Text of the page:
There is a signal box by the station that I know I’ve seen dozens of times, but never photographed. Today I saw something there as the late afternoon sunlight cast a warm glow on the rust-covered box. Who knows how many years it has been here and how many trains it has seen?

Finally, I checked out the siding for the Star of the West grain elevator. Just the night before during a program at the Railroad Enthusiasts meeting in Cleveland there was speculation as to what will happen with this property, which closed earlier this year.

The Erie would have served this facility as did the Akron Barberton Cluster Railway. Now the siding sits unused.

At one time, one of the mainline tracks would have been here, but it has been a long time since these rails were a double-track mainline.

Shippers Demand Congress Address CSX Service

November 16, 2017

Some CSX shippers are seeking more hearing about the railroad’s service issues.

The Rail Customer Coalition argues that CSX service has not improved and it wants federal officials to take action on complaints they expressed during an Oct. 11 hearing held by the U.S. Surface Transportation Board.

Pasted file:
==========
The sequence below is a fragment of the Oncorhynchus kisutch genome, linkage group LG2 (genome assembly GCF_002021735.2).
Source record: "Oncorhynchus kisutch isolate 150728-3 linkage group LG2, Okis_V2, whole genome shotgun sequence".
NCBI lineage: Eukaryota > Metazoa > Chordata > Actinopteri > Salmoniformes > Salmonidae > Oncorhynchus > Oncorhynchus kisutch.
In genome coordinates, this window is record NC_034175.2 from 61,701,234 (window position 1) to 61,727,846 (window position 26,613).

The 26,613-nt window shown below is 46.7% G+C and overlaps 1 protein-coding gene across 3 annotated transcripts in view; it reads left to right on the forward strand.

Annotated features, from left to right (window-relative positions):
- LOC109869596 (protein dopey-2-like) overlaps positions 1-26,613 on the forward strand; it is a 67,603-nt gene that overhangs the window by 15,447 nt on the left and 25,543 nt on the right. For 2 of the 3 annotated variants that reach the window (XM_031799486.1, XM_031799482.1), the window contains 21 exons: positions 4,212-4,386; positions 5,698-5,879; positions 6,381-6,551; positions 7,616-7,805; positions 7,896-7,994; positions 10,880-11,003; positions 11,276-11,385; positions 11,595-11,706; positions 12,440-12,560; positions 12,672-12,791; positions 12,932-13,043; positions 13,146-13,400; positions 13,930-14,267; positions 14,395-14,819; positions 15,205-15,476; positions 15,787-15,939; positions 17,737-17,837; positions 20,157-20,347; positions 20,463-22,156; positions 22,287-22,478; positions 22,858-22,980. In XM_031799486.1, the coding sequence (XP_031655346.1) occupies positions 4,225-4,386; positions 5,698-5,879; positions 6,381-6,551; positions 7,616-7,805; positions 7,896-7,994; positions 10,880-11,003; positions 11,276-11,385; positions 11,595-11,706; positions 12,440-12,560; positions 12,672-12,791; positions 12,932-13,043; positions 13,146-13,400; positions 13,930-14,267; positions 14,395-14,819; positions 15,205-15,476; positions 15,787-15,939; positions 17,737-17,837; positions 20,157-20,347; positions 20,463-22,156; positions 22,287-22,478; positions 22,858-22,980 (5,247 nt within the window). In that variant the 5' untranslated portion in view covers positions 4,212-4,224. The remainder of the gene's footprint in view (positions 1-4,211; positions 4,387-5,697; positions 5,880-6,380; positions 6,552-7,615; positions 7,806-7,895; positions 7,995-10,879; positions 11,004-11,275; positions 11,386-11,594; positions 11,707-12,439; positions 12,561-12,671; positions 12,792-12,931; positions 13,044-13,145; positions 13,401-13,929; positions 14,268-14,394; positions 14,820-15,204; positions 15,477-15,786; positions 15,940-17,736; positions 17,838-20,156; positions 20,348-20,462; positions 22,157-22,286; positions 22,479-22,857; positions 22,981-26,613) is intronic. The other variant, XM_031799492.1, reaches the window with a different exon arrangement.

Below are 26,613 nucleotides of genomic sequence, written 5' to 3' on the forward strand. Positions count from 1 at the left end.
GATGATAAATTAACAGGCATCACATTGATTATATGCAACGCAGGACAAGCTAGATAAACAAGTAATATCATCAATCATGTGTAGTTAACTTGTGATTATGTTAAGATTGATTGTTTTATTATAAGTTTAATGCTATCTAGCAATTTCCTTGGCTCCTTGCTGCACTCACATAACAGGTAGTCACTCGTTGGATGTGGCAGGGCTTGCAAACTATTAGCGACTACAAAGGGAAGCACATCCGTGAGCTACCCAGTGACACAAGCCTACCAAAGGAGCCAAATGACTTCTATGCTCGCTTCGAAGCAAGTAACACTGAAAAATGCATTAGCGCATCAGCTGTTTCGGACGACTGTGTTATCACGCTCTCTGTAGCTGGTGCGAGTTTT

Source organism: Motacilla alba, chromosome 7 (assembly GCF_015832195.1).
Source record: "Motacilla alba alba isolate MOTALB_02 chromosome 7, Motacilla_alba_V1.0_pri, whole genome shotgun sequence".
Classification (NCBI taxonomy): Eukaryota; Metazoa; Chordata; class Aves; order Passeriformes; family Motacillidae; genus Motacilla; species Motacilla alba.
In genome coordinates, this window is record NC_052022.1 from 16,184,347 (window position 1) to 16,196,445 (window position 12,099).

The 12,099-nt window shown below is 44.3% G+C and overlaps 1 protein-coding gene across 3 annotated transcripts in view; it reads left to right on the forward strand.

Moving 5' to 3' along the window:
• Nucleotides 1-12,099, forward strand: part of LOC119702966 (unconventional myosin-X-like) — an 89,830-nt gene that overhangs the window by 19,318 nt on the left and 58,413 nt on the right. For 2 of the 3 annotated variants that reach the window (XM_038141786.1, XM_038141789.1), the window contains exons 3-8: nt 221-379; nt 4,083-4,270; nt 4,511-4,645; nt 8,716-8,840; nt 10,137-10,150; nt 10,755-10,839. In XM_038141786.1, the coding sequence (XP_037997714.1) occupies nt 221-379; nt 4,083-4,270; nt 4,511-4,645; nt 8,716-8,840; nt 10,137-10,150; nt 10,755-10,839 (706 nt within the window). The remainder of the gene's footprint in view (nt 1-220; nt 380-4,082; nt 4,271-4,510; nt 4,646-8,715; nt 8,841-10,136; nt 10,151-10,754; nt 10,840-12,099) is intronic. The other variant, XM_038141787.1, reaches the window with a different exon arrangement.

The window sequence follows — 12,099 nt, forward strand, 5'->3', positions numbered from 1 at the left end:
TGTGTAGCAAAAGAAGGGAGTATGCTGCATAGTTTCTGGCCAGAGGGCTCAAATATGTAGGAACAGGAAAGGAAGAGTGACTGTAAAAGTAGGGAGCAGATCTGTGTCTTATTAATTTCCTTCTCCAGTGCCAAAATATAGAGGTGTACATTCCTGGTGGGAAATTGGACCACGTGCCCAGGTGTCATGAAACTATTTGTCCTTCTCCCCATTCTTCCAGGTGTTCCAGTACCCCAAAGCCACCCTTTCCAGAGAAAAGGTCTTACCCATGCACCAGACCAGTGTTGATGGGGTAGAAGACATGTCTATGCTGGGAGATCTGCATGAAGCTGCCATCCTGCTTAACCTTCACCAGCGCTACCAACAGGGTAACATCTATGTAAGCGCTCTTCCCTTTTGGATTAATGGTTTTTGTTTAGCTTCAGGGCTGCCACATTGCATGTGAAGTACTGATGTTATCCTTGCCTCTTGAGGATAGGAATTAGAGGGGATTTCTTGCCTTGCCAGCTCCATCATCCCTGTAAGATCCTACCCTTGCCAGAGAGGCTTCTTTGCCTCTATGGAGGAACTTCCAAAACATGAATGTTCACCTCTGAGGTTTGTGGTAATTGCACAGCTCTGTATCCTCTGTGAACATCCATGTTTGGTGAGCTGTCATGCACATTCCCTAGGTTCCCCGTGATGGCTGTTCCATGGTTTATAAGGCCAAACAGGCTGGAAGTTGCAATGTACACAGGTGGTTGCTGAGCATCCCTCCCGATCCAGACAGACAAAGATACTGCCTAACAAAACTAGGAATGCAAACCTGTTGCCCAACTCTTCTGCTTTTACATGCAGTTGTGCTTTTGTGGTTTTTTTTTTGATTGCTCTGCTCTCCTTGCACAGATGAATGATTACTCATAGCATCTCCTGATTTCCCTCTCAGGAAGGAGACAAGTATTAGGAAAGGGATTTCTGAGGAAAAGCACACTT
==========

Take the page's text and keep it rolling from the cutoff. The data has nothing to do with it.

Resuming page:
The coalition made its demand in letters dated Nov. 14 and addressed to the U.S. Senate’s Commerce Committee and the House of Representative’s Transportation Committee,

The letters assert that CSX customers continue to experience “service changes with little notice, missed switches, and poor communication on delivery status.”

The shippers group also wants Congress to “examine the CSX service breakdown, and potential means available to the STB to mitigate the adverse impacts to the rail network.”